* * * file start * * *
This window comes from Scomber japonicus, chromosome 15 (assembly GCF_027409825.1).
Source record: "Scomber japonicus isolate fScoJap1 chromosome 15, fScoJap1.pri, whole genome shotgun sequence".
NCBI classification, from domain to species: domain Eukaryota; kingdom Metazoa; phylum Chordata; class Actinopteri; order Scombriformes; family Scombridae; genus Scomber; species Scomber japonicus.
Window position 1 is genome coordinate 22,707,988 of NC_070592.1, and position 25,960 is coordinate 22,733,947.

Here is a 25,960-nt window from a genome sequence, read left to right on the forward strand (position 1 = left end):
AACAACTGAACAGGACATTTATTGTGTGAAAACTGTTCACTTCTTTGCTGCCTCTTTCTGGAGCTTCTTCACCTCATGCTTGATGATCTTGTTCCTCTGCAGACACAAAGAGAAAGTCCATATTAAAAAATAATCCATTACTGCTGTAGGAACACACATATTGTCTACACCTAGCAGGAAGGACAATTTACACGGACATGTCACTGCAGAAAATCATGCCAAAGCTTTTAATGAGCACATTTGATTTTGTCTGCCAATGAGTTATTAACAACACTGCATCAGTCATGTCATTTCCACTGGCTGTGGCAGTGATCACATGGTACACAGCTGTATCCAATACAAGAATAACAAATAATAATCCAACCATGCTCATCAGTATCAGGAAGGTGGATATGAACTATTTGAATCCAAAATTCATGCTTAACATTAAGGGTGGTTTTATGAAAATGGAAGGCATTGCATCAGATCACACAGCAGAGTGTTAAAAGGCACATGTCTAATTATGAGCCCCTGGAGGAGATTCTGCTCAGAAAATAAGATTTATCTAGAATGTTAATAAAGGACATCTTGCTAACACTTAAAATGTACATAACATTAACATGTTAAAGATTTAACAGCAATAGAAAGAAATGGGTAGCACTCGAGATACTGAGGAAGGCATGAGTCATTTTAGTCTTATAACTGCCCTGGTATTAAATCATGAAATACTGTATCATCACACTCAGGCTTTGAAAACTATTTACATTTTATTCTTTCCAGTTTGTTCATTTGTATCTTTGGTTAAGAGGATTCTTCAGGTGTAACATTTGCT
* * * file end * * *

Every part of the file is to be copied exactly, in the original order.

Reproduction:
This window comes from Scomber japonicus, chromosome 15 (assembly GCF_027409825.1).
Source record: "Scomber japonicus isolate fScoJap1 chromosome 15, fScoJap1.pri, whole genome shotgun sequence".
NCBI classification, from domain to species: domain Eukaryota; kingdom Metazoa; phylum Chordata; class Actinopteri; order Scombriformes; family Scombridae; genus Scomber; species Scomber japonicus.
Window position 1 is genome coordinate 22,707,988 of NC_070592.1, and position 25,960 is coordinate 22,733,947.

Here is a 25,960-nt window from a genome sequence, read left to right on the forward strand (position 1 = left end):
AACAACTGAACAGGACATTTATTGTGTGAAAACTGTTCACTTCTTTGCTGCCTCTTTCTGGAGCTTCTTCACCTCATGCTTGATGATCTTGTTCCTCTGCAGACACAAAGAGAAAGTCCATATTAAAAAATAATCCATTACTGCTGTAGGAACACACATATTGTCTACACCTAGCAGGAAGGACAATTTACACGGACATGTCACTGCAGAAAATCATGCCAAAGCTTTTAATGAGCACATTTGATTTTGTCTGCCAATGAGTTATTAACAACACTGCATCAGTCATGTCATTTCCACTGGCTGTGGCAGTGATCACATGGTACACAGCTGTATCCAATACAAGAATAACAAATAATAATCCAACCATGCTCATCAGTATCAGGAAGGTGGATATGAACTATTTGAATCCAAAATTCATGCTTAACATTAAGGGTGGTTTTATGAAAATGGAAGGCATTGCATCAGATCACACAGCAGAGTGTTAAAAGGCACATGTCTAATTATGAGCCCCTGGAGGAGATTCTGCTCAGAAAATAAGATTTATCTAGAATGTTAATAAAGGACATCTTGCTAACACTTAAAATGTACATAACATTAACATGTTAAAGATTTAACAGCAATAGAAAGAAATGGGTAGCACTCGAGATACTGAGGAAGGCATGAGTCATTTTAGTCTTATAACTGCCCTGGTATTAAATCATGAAATACTGTATCATCACACTCAGGCTTTGAAAACTATTTACATTTTATTCTTTCCAGTTTGTTCATTTGTATCTTTGGTTAAGAGGATTCTTCAGGTGTAACATTTGCT